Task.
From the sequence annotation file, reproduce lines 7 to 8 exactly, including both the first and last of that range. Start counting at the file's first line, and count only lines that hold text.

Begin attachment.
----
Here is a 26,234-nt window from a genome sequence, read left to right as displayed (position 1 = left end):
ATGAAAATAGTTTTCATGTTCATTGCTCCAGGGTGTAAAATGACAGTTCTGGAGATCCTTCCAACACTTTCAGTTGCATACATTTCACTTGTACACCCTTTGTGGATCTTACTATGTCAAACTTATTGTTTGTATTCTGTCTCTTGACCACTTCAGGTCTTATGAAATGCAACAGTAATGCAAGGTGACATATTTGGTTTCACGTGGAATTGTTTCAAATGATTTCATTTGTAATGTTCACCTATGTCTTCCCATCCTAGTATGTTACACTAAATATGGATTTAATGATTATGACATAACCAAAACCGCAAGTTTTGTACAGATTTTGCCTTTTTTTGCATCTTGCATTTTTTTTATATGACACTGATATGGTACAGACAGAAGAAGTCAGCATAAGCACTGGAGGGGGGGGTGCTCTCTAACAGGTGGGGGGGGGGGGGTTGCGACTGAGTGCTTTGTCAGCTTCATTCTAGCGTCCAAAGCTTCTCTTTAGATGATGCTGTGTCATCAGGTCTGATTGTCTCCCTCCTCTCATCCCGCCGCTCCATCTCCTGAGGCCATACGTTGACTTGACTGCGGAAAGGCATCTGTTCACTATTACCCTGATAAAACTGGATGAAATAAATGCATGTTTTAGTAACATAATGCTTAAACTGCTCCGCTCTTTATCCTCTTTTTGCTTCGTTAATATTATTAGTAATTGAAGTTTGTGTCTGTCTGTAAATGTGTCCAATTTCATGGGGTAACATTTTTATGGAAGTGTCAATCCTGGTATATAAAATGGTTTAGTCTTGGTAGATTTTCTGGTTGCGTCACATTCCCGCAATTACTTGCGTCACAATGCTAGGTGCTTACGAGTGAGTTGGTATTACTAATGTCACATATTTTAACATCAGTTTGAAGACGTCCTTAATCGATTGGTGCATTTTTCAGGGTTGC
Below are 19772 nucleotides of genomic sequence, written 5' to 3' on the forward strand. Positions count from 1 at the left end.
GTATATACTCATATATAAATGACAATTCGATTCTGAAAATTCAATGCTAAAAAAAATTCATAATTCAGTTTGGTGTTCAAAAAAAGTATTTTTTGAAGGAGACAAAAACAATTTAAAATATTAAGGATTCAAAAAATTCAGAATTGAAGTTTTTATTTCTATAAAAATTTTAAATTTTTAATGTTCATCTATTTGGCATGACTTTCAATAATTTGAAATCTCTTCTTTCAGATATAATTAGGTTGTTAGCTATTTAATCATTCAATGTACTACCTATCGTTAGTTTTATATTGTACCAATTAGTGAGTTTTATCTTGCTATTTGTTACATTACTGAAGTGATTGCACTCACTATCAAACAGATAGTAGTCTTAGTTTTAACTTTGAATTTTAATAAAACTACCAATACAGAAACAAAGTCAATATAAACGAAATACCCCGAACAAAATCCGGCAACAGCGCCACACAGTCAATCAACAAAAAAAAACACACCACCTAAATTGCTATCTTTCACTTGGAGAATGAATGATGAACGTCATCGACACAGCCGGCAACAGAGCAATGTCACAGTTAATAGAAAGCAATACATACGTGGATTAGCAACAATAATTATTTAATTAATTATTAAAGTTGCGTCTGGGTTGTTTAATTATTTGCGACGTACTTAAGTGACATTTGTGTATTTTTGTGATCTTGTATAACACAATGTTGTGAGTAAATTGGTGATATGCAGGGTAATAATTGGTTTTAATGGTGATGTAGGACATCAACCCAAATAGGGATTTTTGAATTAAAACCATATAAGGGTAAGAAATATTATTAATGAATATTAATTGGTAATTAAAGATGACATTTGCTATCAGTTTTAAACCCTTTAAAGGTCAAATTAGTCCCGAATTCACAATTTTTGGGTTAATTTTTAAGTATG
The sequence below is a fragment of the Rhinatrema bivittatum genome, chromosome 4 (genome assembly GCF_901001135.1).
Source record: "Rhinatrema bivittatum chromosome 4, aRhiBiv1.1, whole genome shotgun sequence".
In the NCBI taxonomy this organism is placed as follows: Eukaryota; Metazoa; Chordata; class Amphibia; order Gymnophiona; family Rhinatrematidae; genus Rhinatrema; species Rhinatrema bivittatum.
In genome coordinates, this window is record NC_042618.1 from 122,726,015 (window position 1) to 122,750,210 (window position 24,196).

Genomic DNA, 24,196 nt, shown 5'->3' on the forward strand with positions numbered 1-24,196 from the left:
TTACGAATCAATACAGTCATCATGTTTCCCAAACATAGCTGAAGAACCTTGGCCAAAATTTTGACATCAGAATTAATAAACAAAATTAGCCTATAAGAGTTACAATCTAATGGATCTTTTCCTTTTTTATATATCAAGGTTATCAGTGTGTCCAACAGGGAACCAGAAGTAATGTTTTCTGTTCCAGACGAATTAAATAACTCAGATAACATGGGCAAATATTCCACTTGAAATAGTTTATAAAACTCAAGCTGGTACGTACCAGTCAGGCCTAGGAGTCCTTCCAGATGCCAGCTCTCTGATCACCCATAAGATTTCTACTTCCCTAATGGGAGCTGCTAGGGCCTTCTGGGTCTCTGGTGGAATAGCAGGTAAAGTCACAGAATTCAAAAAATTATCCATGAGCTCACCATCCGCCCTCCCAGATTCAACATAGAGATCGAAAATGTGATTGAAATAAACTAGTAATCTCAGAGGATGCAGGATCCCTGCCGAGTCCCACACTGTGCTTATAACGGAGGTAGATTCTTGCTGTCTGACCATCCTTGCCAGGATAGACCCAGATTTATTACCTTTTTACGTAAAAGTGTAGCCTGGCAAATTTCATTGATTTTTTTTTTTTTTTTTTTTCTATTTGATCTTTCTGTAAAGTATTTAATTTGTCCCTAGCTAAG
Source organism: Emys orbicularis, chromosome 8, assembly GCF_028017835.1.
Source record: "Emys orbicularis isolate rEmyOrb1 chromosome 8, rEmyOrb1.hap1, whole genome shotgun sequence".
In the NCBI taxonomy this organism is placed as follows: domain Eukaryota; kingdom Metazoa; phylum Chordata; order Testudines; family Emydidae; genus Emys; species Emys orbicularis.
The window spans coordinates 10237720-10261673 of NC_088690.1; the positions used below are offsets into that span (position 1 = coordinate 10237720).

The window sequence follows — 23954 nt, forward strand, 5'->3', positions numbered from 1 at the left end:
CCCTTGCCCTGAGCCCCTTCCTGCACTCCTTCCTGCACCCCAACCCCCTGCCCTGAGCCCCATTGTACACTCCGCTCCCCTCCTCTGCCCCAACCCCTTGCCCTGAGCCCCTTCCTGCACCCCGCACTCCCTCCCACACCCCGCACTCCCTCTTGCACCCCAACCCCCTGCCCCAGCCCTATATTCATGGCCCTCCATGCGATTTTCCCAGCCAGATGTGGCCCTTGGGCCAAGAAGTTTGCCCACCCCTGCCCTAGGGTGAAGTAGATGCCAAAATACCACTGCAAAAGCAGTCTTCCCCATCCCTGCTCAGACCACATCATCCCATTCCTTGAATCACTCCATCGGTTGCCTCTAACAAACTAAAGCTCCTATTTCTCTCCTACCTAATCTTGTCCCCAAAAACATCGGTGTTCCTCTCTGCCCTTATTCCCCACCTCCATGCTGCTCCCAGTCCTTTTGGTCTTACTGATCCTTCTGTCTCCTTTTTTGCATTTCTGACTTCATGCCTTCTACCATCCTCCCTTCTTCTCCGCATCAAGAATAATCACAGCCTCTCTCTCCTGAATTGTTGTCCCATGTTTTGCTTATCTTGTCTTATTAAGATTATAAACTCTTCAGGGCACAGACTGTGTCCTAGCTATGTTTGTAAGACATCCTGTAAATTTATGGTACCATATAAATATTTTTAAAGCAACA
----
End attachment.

In the NCBI taxonomy this organism is placed as follows: Eukaryota; Metazoa; Chordata; class Amphibia; order Gymnophiona; family Rhinatrematidae; genus Rhinatrema; species Rhinatrema bivittatum.
In genome coordinates, this window is record NC_042618.1 from 122,726,015 (window position 1) to 122,750,210 (window position 24,196).